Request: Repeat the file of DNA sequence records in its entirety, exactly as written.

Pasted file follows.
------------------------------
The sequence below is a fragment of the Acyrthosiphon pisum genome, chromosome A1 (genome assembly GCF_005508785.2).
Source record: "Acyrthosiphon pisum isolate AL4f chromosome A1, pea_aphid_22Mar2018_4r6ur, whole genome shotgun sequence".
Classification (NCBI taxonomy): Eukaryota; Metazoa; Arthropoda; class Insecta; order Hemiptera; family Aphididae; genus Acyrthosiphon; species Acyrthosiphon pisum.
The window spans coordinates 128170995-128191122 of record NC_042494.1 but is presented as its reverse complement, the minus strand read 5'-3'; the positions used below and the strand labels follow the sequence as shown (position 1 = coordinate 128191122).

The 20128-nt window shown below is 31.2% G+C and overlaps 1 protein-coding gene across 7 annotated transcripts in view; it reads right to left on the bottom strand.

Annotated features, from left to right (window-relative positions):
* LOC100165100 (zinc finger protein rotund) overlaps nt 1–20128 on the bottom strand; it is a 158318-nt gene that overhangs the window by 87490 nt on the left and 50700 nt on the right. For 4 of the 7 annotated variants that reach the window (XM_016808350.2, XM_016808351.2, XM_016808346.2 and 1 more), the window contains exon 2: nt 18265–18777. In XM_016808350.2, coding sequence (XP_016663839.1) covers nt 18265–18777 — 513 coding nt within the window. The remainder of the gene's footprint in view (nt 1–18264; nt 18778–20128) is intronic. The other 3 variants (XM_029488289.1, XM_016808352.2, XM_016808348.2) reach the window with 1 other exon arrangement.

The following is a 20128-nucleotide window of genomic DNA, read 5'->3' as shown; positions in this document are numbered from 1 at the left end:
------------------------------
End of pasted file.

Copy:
The sequence below is a fragment of the Acyrthosiphon pisum genome, chromosome A1 (genome assembly GCF_005508785.2).
Source record: "Acyrthosiphon pisum isolate AL4f chromosome A1, pea_aphid_22Mar2018_4r6ur, whole genome shotgun sequence".
Classification (NCBI taxonomy): Eukaryota; Metazoa; Arthropoda; class Insecta; order Hemiptera; family Aphididae; genus Acyrthosiphon; species Acyrthosiphon pisum.
The window spans coordinates 128170995-128191122 of record NC_042494.1 but is presented as its reverse complement, the minus strand read 5'-3'; the positions used below and the strand labels follow the sequence as shown (position 1 = coordinate 128191122).

The 20128-nt window shown below is 31.2% G+C and overlaps 1 protein-coding gene across 7 annotated transcripts in view; it reads right to left on the bottom strand.

Annotated features, from left to right (window-relative positions):
* LOC100165100 (zinc finger protein rotund) overlaps nt 1–20128 on the bottom strand; it is a 158318-nt gene that overhangs the window by 87490 nt on the left and 50700 nt on the right. For 4 of the 7 annotated variants that reach the window (XM_016808350.2, XM_016808351.2, XM_016808346.2 and 1 more), the window contains exon 2: nt 18265–18777. In XM_016808350.2, coding sequence (XP_016663839.1) covers nt 18265–18777 — 513 coding nt within the window. The remainder of the gene's footprint in view (nt 1–18264; nt 18778–20128) is intronic. The other 3 variants (XM_029488289.1, XM_016808352.2, XM_016808348.2) reach the window with 1 other exon arrangement.

The following is a 20128-nucleotide window of genomic DNA, read 5'->3' as shown; positions in this document are numbered from 1 at the left end: